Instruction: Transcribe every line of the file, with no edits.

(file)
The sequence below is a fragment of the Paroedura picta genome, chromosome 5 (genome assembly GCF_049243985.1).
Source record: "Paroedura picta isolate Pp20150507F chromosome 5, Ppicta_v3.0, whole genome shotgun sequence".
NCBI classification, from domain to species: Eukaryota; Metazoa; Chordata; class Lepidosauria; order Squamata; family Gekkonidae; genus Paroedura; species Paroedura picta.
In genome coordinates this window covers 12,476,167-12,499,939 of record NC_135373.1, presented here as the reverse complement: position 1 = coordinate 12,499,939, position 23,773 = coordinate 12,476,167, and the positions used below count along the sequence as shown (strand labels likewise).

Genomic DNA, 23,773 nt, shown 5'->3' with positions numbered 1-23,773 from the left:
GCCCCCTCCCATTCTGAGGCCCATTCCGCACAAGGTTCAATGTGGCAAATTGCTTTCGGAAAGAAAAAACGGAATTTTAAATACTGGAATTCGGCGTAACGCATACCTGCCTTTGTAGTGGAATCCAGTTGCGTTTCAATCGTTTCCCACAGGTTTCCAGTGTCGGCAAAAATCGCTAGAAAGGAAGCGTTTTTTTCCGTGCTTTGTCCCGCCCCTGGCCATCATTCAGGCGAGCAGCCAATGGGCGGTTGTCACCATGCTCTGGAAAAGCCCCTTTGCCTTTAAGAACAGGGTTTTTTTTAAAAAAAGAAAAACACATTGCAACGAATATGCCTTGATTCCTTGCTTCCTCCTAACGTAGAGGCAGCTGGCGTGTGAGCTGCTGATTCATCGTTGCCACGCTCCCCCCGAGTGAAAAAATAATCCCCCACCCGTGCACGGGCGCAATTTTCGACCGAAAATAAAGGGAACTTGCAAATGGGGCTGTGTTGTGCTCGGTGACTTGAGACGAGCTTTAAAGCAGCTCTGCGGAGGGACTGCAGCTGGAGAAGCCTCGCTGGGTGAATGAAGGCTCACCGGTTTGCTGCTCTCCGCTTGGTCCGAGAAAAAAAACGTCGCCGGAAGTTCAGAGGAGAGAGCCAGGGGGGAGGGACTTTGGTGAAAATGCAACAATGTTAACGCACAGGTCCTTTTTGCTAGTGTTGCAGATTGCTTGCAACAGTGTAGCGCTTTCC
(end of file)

The sequence below is a fragment of the Paroedura picta genome, chromosome 5 (genome assembly GCF_049243985.1).
Source record: "Paroedura picta isolate Pp20150507F chromosome 5, Ppicta_v3.0, whole genome shotgun sequence".
NCBI classification, from domain to species: Eukaryota; Metazoa; Chordata; class Lepidosauria; order Squamata; family Gekkonidae; genus Paroedura; species Paroedura picta.
In genome coordinates this window covers 12,476,167-12,499,939 of record NC_135373.1, presented here as the reverse complement: position 1 = coordinate 12,499,939, position 23,773 = coordinate 12,476,167, and the positions used below count along the sequence as shown (strand labels likewise).

Genomic DNA, 23,773 nt, shown 5'->3' with positions numbered 1-23,773 from the left:
GCCCCCTCCCATTCTGAGGCCCATTCCGCACAAGGTTCAATGTGGCAAATTGCTTTCGGAAAGAAAAAACGGAATTTTAAATACTGGAATTCGGCGTAACGCATACCTGCCTTTGTAGTGGAATCCAGTTGCGTTTCAATCGTTTCCCACAGGTTTCCAGTGTCGGCAAAAATCGCTAGAAAGGAAGCGTTTTTTTCCGTGCTTTGTCCCGCCCCTGGCCATCATTCAGGCGAGCAGCCAATGGGCGGTTGTCACCATGCTCTGGAAAAGCCCCTTTGCCTTTAAGAACAGGGTTTTTTTTAAAAAAAGAAAAACACATTGCAACGAATATGCCTTGATTCCTTGCTTCCTCCTAACGTAGAGGCAGCTGGCGTGTGAGCTGCTGATTCATCGTTGCCACGCTCCCCCCGAGTGAAAAAATAATCCCCCACCCGTGCACGGGCGCAATTTTCGACCGAAAATAAAGGGAACTTGCAAATGGGGCTGTGTTGTGCTCGGTGACTTGAGACGAGCTTTAAAGCAGCTCTGCGGAGGGACTGCAGCTGGAGAAGCCTCGCTGGGTGAATGAAGGCTCACCGGTTTGCTGCTCTCCGCTTGGTCCGAGAAAAAAAACGTCGCCGGAAGTTCAGAGGAGAGAGCCAGGGGGGAGGGACTTTGGTGAAAATGCAACAATGTTAACGCACAGGTCCTTTTTGCTAGTGTTGCAGATTGCTTGCAACAGTGTAGCGCTTTCC